What if she just wants to take just 15 weeks away from her business? She pays the same $786.76 in annual premiums, but will collect just $7,020 in benefits. That's equivalent to a little less than nine years of premiums at 2011 rates.
No opt-out after a claim
No problem, you say. Jill should just opt out of the program after she's made a claim.
But that's when Jill would find out about the biggest catch of the EI-for-the-self-employed program. Once you've made a claim — any claim — you must pay EI premiums for as long as you're self-employed. You can't opt out.
That's why advisers are recommending that people weigh the pros and cons carefully before deciding whether to opt in.
That's not the only reason to hesitate before making the plunge. Any income made while collecting special EI benefits must be reported and will end up reducing those benefits — often on a dollar-for-dollar basis.
If you have the type of business that generates passive income whether you're working on it or not, you won't want to opt in.
"I have yet to see a situation where it makes sense financially for someone to opt into the program, although I do discuss the program with my self-employed clients," says Angus Shuttleworth, a chartered accountant in Burlington, Ont., who specializes in the small business sector.
Shuttleworth notes that it's difficult for many owners of small businesses to step away from their business. Combine that reality with the requirement that once you take benefits, you are required to continue paying into the program for as long as you are self-employed, and he says the math won't add up for most people.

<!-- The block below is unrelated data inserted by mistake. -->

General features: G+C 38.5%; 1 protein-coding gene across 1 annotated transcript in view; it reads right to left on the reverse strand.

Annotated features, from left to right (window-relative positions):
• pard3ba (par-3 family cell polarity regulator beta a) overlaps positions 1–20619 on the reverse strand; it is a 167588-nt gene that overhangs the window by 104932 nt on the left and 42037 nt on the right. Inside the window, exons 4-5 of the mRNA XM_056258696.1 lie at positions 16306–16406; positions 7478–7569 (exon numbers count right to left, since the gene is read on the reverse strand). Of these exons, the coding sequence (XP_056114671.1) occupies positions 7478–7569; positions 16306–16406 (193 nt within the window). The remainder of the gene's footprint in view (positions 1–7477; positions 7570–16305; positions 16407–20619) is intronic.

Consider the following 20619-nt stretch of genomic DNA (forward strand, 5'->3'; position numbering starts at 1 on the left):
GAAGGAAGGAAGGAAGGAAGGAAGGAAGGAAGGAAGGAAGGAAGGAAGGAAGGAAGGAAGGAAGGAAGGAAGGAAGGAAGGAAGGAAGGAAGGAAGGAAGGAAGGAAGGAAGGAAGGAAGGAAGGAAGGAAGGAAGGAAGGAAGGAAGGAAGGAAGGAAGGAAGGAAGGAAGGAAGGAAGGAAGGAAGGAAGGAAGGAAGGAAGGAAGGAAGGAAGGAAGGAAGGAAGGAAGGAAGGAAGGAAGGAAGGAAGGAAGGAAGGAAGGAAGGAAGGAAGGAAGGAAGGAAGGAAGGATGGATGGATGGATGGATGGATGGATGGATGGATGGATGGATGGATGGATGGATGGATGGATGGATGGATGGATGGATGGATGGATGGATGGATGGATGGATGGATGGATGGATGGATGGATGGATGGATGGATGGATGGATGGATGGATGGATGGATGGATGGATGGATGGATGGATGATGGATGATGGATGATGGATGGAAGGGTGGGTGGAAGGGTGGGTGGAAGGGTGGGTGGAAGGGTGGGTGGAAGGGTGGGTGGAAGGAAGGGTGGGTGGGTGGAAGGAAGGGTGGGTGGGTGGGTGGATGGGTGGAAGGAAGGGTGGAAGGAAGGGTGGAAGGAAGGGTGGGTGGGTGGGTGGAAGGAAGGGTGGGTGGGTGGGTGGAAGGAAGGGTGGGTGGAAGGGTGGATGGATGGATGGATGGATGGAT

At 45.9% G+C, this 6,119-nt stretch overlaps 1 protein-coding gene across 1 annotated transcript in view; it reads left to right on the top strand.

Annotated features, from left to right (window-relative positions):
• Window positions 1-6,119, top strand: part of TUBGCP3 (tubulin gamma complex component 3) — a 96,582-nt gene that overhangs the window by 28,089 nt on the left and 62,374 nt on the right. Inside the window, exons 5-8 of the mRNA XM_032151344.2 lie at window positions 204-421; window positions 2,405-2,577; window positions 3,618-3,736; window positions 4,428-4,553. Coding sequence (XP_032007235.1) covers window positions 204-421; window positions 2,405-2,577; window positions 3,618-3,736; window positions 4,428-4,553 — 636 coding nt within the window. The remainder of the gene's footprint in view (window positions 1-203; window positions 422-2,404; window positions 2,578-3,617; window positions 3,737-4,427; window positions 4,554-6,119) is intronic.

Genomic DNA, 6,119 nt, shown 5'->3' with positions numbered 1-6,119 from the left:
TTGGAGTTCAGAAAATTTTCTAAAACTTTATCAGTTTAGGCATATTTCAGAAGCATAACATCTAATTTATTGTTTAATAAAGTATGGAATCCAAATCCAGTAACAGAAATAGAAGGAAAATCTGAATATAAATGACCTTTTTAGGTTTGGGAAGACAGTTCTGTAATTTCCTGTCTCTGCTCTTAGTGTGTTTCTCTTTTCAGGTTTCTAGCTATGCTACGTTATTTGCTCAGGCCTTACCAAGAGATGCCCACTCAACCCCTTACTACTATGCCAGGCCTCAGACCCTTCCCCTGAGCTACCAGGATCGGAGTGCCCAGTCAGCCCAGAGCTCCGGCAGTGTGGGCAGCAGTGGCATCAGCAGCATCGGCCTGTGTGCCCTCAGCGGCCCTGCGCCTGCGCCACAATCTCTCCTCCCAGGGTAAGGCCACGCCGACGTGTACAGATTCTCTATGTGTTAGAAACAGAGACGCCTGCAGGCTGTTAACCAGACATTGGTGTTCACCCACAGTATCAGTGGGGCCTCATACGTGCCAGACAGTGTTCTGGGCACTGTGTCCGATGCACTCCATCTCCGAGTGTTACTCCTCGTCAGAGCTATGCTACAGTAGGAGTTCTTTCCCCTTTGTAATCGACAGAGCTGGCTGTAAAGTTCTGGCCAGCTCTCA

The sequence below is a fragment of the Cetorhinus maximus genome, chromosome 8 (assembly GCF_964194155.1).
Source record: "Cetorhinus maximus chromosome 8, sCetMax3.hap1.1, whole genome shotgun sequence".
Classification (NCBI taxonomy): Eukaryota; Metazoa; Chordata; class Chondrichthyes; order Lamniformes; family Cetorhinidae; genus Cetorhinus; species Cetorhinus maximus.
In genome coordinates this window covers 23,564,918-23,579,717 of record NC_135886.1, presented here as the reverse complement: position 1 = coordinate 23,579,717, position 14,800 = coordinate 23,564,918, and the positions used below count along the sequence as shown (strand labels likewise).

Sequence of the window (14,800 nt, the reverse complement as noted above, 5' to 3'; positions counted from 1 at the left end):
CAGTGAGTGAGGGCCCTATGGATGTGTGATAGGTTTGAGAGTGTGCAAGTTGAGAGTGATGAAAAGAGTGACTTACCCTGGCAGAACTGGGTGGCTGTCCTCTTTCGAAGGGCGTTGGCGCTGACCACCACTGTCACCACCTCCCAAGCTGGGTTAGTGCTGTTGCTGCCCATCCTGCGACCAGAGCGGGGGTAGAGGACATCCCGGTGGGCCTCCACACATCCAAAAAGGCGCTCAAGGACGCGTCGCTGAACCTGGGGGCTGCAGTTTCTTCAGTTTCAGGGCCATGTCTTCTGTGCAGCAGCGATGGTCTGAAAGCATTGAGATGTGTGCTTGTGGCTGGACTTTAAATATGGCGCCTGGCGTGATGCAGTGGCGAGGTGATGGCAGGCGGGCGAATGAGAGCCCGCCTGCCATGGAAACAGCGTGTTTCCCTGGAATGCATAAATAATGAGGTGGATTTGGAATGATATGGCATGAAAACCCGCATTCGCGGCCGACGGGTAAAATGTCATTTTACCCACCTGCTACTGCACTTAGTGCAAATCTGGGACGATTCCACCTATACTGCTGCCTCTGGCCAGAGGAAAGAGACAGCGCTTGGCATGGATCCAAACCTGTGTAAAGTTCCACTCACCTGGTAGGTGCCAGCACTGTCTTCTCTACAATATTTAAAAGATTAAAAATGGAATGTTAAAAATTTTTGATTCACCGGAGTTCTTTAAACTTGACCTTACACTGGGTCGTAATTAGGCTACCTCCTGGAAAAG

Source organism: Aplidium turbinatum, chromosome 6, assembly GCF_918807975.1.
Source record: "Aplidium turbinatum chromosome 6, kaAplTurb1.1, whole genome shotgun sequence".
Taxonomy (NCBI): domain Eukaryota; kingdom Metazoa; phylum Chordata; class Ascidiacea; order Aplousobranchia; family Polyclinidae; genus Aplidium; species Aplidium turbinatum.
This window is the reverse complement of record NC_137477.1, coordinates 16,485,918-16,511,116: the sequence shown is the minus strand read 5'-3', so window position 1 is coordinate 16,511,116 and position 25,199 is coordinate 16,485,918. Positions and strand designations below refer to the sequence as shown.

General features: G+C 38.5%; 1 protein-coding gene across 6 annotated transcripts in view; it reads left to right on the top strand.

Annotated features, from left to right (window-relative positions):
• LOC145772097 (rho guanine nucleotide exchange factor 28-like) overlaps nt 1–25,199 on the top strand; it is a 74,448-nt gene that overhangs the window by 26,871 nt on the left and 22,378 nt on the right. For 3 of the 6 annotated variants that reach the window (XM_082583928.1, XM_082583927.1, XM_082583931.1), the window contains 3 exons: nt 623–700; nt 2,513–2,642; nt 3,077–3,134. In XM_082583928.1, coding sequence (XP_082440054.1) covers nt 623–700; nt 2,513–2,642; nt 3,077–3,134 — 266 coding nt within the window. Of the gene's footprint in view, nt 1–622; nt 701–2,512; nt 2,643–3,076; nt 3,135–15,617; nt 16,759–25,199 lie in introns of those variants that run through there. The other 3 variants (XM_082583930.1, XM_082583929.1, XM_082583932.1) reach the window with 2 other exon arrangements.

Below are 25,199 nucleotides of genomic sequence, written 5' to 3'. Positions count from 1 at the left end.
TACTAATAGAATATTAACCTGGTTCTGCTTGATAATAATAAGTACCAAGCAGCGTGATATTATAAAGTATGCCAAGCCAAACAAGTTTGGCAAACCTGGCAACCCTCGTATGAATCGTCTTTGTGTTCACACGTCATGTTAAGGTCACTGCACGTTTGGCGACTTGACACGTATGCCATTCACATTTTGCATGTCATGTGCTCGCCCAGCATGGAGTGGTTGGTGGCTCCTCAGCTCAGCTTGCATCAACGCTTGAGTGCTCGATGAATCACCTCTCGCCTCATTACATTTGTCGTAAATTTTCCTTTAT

Still, Shuttleworth acknowledges that it may make sense for some to opt in. He asks his clients the following questions to assess whether they might be good candidates to sign up:
- Do you have children? Do you plan to have any? If so, how many?
- What is the likelihood of you claiming sick leave? (Shuttleworth notes that no medical examination is required for EI benefits for the self-employed, so the program "may be beneficial for the business owner as a way to enhance or supplement short-term disability benefits.")
- Do you have members of your family who may require your care in the future?
- How seasonal is your business? (People in seasonal businesses, such as roofing and landscaping, may have periods of little or no income so benefits paid during those periods wouldn't be reduced. "However, it is difficult to time sicknesses or births to coincide with seasonal lulls in one's business," Shuttleworth points out.)
You also have to figure out if your business is really the type that you can leave for months at a time.
An e-mail to CBCNews.ca from commenter "ShootFromThe Hip" shortly after the EI reforms were announced addressed that point directly: "I don't know about you guys, but if I take parental leave, who'll run the company? I'm not a big business with infrastructure in place to keep my clients happy."
That's not the only catch. As noted earlier, you must also have paid premiums for a full year before drawing any benefits.
So, deciding to opt in when you're three months pregnant won't work. You have to opt in when you're thinking of starting a family.
You also must have reported a minimum of $6,000 in self-employed income in the calendar year before the year in which the claim is made.
And if your business folds and you find yourself out of work, no benefits will be paid. This isn't like regular Employment Insurance.
Add up all the costs, benefits and drawbacks and you can see why many experts aren't surprised that fewer than one half of one per cent of Canada's 2.6 million self-employed have chosen to opt in to the EI system.
For many of those who have decided to join the club, the math may have made sense for them.
Others may have joined simply because they want another income option if their career is temporarily interrupted.
Call it a security blanket … albeit one with costs, catches, and conditions.